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Even though aquarium fish are traditionally kept for their ornamental value, we tend to appreciate them as pets. For this reason, seeing these aquatic creatures suddenly dying can be extremely frustrating. Quite a few tropical fish don’t have long life spans, but even guppies should live a couple of years in a healthy ecosystem. Some of the tiny saltwater goby species will only live about a year in captivity or in a natural reef habitat. Since the fish you get from aquarium shops are usually juvenile, you should expect to keep them for about three quarters of their regular life span. If they die shortly after you introduce them to the tank, one or more of the following issues may be to blame.
1. New Tank Syndrome
A newly established freshwater tank is expected to have gone through most of the nitrogen cycle, which includes the formation of Nitrobacter colonies and thus eliminating potential ammonia. You still need to stimulate another round of bacterial bloom before the cycle comes to full completion, and this is provided by the fish you stock the tank with. New tank syndrome is what happens when nitrite levels peak higher and faster than the bacteria can handle, thus resulting in an interruption of the nitrogen cycle. In addition to testing the water before stocking the tank with fish, you may want to start out with just a few hardy species to allow bacteria to thoroughly colonize.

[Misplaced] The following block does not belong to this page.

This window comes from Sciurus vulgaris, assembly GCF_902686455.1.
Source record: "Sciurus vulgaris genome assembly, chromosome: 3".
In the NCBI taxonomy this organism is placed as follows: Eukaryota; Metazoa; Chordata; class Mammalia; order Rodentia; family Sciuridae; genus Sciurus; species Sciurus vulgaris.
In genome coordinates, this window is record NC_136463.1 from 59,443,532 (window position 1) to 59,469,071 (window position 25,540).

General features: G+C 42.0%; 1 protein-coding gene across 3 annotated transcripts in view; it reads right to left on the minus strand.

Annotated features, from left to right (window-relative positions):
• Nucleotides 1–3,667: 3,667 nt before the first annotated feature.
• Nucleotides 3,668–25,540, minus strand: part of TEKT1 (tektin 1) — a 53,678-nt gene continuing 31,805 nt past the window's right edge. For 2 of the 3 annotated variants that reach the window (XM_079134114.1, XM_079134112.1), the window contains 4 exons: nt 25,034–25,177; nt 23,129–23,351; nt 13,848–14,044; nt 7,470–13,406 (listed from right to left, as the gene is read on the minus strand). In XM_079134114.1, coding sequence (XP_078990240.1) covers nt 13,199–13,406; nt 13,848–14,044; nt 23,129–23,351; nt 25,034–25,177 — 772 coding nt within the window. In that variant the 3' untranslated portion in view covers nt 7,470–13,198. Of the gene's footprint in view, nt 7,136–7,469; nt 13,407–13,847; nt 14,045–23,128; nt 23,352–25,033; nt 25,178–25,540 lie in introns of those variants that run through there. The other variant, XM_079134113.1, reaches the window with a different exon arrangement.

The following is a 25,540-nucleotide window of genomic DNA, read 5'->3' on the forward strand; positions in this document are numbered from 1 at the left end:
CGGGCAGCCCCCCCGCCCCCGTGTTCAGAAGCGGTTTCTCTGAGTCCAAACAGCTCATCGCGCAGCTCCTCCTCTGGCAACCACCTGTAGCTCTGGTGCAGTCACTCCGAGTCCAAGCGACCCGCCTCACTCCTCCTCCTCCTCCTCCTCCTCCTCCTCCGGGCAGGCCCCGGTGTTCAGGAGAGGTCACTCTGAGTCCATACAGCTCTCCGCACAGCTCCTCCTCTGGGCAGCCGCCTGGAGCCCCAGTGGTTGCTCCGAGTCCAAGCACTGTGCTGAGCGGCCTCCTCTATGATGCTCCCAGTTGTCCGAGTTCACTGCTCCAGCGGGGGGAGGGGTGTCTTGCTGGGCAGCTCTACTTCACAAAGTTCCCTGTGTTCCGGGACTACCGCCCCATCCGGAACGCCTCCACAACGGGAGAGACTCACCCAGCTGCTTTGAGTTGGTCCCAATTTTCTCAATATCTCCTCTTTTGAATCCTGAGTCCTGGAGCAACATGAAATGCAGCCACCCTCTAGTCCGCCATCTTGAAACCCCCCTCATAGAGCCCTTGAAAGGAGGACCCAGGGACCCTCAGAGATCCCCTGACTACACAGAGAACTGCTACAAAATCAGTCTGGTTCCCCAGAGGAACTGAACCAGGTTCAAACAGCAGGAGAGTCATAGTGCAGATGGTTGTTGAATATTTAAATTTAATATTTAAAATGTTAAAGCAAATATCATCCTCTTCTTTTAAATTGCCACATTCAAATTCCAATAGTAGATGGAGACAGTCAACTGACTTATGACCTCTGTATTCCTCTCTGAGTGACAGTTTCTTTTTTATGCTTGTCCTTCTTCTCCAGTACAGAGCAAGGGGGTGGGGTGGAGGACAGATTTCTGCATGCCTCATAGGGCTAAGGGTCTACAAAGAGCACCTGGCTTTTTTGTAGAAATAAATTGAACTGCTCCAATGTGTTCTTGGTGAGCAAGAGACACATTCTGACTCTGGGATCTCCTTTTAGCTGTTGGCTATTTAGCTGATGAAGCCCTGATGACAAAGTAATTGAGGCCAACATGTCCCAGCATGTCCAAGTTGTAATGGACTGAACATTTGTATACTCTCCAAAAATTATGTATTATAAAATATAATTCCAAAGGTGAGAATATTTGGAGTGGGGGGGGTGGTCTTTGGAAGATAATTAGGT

2. Too Many Fish
Going beyond the one inch of fish per gallon of water is a recipe for aquarium disaster. Overcrowded tanks have a higher bioload that seasoned fish keepers strive to avoid. Ammonia levels are at the heart of the tank overstocking problem because too many fish will always result in too much fish waste, and you may not be able to handle it with frequent water changes alone. Always remember, more filtration will be a benefit in that it will make up for mistakes in feeding and crowding in the future when your fish grow.
3. Unsuitable Aquarium Conditions
Before introducing a new species to a tank, it’s good idea to conduct proper research on the kind of habitat conditions it requires. Let’s say you keep a freshwater aquarium without a heater (Note: it’s always recommended to install a heater even in the summer and set it to 78 degrees F so your fish will be protected from stress on the nights that drop below that temperature). Should you introduce an angelfish when outside temperatures drop, it may not survive too long. Similarly, if you introduce a Plecostomus in a tank without plants, you’ll have to make sure its herbivorous nutritional needs are being met with the right kind of fish food.
4. Native Parasites
In saltwater and reef tanks, surgeonfish often host parasite microorganisms such as Cryptocaryon irritans. They may not be affected by these parasites, but they can certainly pass them onto new fish that aren’t as resilient. It’s important for aquarists to keep a close eye on fish that are newly introduced to tanks because they may be coming from ecosystems with different conditions. It’s best to feed garlic (aquarium garlic without the oils in it), as this will expel parasites systemically. It’s super cheap with super results.
Caring for your aquarium properly is the best way to ensure your fish live long and healthy lives. You can find all of the freshwater and saltwater aquarium supplies you need at Aquatic Warehouse, located in Kearny Mesa. You can also order whatever you need from our website and have it shipped to you. If you have any questions, don’t hesitate to call us today at 858-467-9297.